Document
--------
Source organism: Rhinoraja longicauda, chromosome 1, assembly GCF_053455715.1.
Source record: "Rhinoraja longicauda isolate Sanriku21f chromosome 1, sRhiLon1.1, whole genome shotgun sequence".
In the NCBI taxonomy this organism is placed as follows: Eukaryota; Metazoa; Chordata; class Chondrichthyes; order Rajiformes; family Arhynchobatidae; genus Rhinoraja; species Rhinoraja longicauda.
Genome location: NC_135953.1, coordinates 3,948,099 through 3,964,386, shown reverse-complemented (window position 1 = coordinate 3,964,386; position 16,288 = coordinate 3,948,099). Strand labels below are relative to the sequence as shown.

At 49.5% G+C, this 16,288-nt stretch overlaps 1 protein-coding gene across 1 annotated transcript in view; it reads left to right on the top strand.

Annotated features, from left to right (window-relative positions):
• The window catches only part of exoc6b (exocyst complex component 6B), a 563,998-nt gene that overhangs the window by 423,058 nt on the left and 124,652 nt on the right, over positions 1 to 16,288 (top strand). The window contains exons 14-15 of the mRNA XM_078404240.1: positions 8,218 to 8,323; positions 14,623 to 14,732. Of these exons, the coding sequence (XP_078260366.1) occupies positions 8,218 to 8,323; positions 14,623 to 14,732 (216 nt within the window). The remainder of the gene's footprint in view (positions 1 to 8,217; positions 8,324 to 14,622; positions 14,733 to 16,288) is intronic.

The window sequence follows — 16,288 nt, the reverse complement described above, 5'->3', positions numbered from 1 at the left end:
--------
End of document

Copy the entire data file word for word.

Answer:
Source organism: Rhinoraja longicauda, chromosome 1, assembly GCF_053455715.1.
Source record: "Rhinoraja longicauda isolate Sanriku21f chromosome 1, sRhiLon1.1, whole genome shotgun sequence".
In the NCBI taxonomy this organism is placed as follows: Eukaryota; Metazoa; Chordata; class Chondrichthyes; order Rajiformes; family Arhynchobatidae; genus Rhinoraja; species Rhinoraja longicauda.
Genome location: NC_135953.1, coordinates 3,948,099 through 3,964,386, shown reverse-complemented (window position 1 = coordinate 3,964,386; position 16,288 = coordinate 3,948,099). Strand labels below are relative to the sequence as shown.

At 49.5% G+C, this 16,288-nt stretch overlaps 1 protein-coding gene across 1 annotated transcript in view; it reads left to right on the top strand.

Annotated features, from left to right (window-relative positions):
• The window catches only part of exoc6b (exocyst complex component 6B), a 563,998-nt gene that overhangs the window by 423,058 nt on the left and 124,652 nt on the right, over positions 1 to 16,288 (top strand). The window contains exons 14-15 of the mRNA XM_078404240.1: positions 8,218 to 8,323; positions 14,623 to 14,732. Of these exons, the coding sequence (XP_078260366.1) occupies positions 8,218 to 8,323; positions 14,623 to 14,732 (216 nt within the window). The remainder of the gene's footprint in view (positions 1 to 8,217; positions 8,324 to 14,622; positions 14,733 to 16,288) is intronic.

The window sequence follows — 16,288 nt, the reverse complement described above, 5'->3', positions numbered from 1 at the left end: